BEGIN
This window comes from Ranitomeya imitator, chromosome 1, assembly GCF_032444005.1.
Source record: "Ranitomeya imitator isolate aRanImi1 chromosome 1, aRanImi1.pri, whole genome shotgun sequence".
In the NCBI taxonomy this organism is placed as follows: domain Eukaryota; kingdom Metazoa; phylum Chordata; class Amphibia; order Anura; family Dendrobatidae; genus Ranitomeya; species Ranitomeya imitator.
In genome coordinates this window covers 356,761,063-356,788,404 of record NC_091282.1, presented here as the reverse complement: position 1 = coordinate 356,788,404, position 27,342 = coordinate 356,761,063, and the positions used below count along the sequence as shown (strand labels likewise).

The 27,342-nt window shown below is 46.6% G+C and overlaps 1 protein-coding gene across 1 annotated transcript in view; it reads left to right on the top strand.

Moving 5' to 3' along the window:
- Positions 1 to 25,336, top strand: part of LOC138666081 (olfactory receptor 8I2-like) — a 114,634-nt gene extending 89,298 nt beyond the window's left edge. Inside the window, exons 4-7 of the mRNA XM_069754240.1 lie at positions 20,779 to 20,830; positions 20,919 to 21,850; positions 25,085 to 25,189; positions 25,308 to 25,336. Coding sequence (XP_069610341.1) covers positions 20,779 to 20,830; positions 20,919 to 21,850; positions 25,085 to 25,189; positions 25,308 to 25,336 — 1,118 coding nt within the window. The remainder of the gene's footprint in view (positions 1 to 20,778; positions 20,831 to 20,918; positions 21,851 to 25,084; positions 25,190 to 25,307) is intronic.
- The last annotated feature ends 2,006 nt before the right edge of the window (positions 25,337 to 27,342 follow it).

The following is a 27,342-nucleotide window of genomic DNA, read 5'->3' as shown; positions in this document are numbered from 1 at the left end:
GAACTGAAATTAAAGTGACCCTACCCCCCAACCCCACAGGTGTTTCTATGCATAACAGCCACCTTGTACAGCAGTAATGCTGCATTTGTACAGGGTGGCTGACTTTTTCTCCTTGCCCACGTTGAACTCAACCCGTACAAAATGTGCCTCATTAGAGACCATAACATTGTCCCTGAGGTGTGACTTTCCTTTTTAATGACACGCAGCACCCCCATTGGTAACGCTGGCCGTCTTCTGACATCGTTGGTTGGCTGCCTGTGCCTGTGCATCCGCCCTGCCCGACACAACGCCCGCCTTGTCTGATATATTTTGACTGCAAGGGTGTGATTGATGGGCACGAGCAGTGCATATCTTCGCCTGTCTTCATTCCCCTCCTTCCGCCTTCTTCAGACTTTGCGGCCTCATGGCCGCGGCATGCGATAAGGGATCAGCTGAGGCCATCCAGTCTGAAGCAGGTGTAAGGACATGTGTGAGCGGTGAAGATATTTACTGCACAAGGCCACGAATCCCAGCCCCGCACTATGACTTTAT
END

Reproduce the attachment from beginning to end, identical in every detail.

This window comes from Ranitomeya imitator, chromosome 1, assembly GCF_032444005.1.
Source record: "Ranitomeya imitator isolate aRanImi1 chromosome 1, aRanImi1.pri, whole genome shotgun sequence".
In the NCBI taxonomy this organism is placed as follows: domain Eukaryota; kingdom Metazoa; phylum Chordata; class Amphibia; order Anura; family Dendrobatidae; genus Ranitomeya; species Ranitomeya imitator.
In genome coordinates this window covers 356,761,063-356,788,404 of record NC_091282.1, presented here as the reverse complement: position 1 = coordinate 356,788,404, position 27,342 = coordinate 356,761,063, and the positions used below count along the sequence as shown (strand labels likewise).

The 27,342-nt window shown below is 46.6% G+C and overlaps 1 protein-coding gene across 1 annotated transcript in view; it reads left to right on the top strand.

Moving 5' to 3' along the window:
- Positions 1 to 25,336, top strand: part of LOC138666081 (olfactory receptor 8I2-like) — a 114,634-nt gene extending 89,298 nt beyond the window's left edge. Inside the window, exons 4-7 of the mRNA XM_069754240.1 lie at positions 20,779 to 20,830; positions 20,919 to 21,850; positions 25,085 to 25,189; positions 25,308 to 25,336. Coding sequence (XP_069610341.1) covers positions 20,779 to 20,830; positions 20,919 to 21,850; positions 25,085 to 25,189; positions 25,308 to 25,336 — 1,118 coding nt within the window. The remainder of the gene's footprint in view (positions 1 to 20,778; positions 20,831 to 20,918; positions 21,851 to 25,084; positions 25,190 to 25,307) is intronic.
- The last annotated feature ends 2,006 nt before the right edge of the window (positions 25,337 to 27,342 follow it).

The following is a 27,342-nucleotide window of genomic DNA, read 5'->3' as shown; positions in this document are numbered from 1 at the left end:
GAACTGAAATTAAAGTGACCCTACCCCCCAACCCCACAGGTGTTTCTATGCATAACAGCCACCTTGTACAGCAGTAATGCTGCATTTGTACAGGGTGGCTGACTTTTTCTCCTTGCCCACGTTGAACTCAACCCGTACAAAATGTGCCTCATTAGAGACCATAACATTGTCCCTGAGGTGTGACTTTCCTTTTTAATGACACGCAGCACCCCCATTGGTAACGCTGGCCGTCTTCTGACATCGTTGGTTGGCTGCCTGTGCCTGTGCATCCGCCCTGCCCGACACAACGCCCGCCTTGTCTGATATATTTTGACTGCAAGGGTGTGATTGATGGGCACGAGCAGTGCATATCTTCGCCTGTCTTCATTCCCCTCCTTCCGCCTTCTTCAGACTTTGCGGCCTCATGGCCGCGGCATGCGATAAGGGATCAGCTGAGGCCATCCAGTCTGAAGCAGGTGTAAGGACATGTGTGAGCGGTGAAGATATTTACTGCACAAGGCCACGAATCCCAGCCCCGCACTATGACTTTAT